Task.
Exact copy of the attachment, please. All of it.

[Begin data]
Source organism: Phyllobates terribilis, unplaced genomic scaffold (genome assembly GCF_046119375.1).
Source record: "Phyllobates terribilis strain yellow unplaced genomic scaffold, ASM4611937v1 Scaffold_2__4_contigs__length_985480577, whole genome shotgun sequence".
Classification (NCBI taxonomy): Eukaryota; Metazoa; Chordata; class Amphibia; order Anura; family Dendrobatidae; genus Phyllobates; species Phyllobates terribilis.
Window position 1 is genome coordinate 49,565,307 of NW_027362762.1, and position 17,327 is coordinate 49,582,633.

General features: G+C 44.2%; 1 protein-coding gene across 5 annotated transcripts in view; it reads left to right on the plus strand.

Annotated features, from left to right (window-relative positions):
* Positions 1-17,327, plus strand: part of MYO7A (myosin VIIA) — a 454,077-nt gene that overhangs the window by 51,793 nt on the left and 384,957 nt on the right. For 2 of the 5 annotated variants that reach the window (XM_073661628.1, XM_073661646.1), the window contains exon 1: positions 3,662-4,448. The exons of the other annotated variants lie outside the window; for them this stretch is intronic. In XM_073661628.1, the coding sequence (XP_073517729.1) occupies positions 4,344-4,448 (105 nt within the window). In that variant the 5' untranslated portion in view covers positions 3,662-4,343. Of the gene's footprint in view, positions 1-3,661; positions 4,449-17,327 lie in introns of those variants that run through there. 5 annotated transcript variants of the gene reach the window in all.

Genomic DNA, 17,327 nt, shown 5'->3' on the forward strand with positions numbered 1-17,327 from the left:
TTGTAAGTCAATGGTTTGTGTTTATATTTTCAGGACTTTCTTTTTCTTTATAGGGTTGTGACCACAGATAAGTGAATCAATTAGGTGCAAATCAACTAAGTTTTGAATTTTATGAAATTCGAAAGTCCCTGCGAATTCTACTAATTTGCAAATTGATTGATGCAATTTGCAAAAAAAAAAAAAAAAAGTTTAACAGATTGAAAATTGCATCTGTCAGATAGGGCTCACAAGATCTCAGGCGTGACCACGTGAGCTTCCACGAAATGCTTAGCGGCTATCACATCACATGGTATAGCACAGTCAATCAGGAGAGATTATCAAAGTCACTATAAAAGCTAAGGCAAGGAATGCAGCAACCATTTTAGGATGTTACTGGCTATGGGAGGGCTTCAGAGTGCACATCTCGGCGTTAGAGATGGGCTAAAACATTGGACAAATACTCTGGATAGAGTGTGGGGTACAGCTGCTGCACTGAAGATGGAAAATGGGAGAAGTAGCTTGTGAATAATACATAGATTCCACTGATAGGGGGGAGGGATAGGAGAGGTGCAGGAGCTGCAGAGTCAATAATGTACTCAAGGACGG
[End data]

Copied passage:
Source organism: Phyllobates terribilis, unplaced genomic scaffold (genome assembly GCF_046119375.1).
Source record: "Phyllobates terribilis strain yellow unplaced genomic scaffold, ASM4611937v1 Scaffold_2__4_contigs__length_985480577, whole genome shotgun sequence".
Classification (NCBI taxonomy): Eukaryota; Metazoa; Chordata; class Amphibia; order Anura; family Dendrobatidae; genus Phyllobates; species Phyllobates terribilis.
Window position 1 is genome coordinate 49,565,307 of NW_027362762.1, and position 17,327 is coordinate 49,582,633.

General features: G+C 44.2%; 1 protein-coding gene across 5 annotated transcripts in view; it reads left to right on the plus strand.

Annotated features, from left to right (window-relative positions):
* Positions 1-17,327, plus strand: part of MYO7A (myosin VIIA) — a 454,077-nt gene that overhangs the window by 51,793 nt on the left and 384,957 nt on the right. For 2 of the 5 annotated variants that reach the window (XM_073661628.1, XM_073661646.1), the window contains exon 1: positions 3,662-4,448. The exons of the other annotated variants lie outside the window; for them this stretch is intronic. In XM_073661628.1, the coding sequence (XP_073517729.1) occupies positions 4,344-4,448 (105 nt within the window). In that variant the 5' untranslated portion in view covers positions 3,662-4,343. Of the gene's footprint in view, positions 1-3,661; positions 4,449-17,327 lie in introns of those variants that run through there. 5 annotated transcript variants of the gene reach the window in all.

Genomic DNA, 17,327 nt, shown 5'->3' on the forward strand with positions numbered 1-17,327 from the left:
TTGTAAGTCAATGGTTTGTGTTTATATTTTCAGGACTTTCTTTTTCTTTATAGGGTTGTGACCACAGATAAGTGAATCAATTAGGTGCAAATCAACTAAGTTTTGAATTTTATGAAATTCGAAAGTCCCTGCGAATTCTACTAATTTGCAAATTGATTGATGCAATTTGCAAAAAAAAAAAAAAAAAGTTTAACAGATTGAAAATTGCATCTGTCAGATAGGGCTCACAAGATCTCAGGCGTGACCACGTGAGCTTCCACGAAATGCTTAGCGGCTATCACATCACATGGTATAGCACAGTCAATCAGGAGAGATTATCAAAGTCACTATAAAAGCTAAGGCAAGGAATGCAGCAACCATTTTAGGATGTTACTGGCTATGGGAGGGCTTCAGAGTGCACATCTCGGCGTTAGAGATGGGCTAAAACATTGGACAAATACTCTGGATAGAGTGTGGGGTACAGCTGCTGCACTGAAGATGGAAAATGGGAGAAGTAGCTTGTGAATAATACATAGATTCCACTGATAGGGGGGAGGGATAGGAGAGGTGCAGGAGCTGCAGAGTCAATAATGTACTCAAGGACGG